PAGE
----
In a global first, eSafety will operate a new adult cyber abuse scheme modelled on our child cyberbullying scheme, with significant financial penalties for perpetrators, as a strong deterrent for those who commit serious online abuse.
The Online Safety Act 2021 will protect Australians on all online platforms where harm occurs – not just social media.
These new powers come into operation on 23 January, 2022. eSafety will continue to provide a compassionate citizen-centric service while exercising our new powers in a balance and proportionate way. The new adult cyber abuse powers targeting serious harm targeting an Australian individual will enable eSafety to consider intersectional factors, particularly if the abuse is targeting an individual based on their gender, sexuality, ethnicity or religion.
The challenges of protecting Australians online are numerous and ever-changing. eSafety is committed to continually improving and adapting our education and prevention strategies, tailored programs, and reporting schemes to continue to protect and support those most at risk of online harm.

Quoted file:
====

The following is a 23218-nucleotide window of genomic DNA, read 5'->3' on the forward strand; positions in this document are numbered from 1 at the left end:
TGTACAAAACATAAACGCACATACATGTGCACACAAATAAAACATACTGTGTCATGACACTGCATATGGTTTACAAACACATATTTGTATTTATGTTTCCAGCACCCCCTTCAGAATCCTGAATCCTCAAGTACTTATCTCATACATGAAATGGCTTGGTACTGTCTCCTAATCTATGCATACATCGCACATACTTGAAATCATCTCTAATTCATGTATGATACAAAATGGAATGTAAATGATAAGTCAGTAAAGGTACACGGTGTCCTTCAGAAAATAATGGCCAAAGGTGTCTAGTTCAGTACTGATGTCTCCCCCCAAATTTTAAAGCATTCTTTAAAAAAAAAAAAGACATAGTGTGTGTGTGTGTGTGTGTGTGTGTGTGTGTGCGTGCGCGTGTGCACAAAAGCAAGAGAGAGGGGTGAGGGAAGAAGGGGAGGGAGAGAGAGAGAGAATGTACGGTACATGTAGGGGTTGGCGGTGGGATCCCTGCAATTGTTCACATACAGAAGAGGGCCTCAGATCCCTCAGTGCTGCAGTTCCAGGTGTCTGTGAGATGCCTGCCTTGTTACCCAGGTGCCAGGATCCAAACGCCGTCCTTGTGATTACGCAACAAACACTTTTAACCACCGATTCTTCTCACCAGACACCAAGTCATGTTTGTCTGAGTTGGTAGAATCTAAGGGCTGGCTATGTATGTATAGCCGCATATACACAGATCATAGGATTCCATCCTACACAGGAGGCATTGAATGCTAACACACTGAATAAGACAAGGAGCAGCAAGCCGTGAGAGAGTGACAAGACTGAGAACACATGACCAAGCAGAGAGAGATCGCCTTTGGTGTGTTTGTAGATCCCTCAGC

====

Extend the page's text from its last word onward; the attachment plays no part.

However, even with strengthened powers to protect diverse groups, we know we will never regulate our way out of online abuse. Protection, through this new legislation with meaningful remedies and supports for those affected by online harms, needs to be applied in tandem with prevention – in the form of undertaking research and developing further educational materials to better understand and limit these social harms.
Armed with new laws and the commitment to community consultation and co-creation, we will be better placed to help those whose voices are being silenced.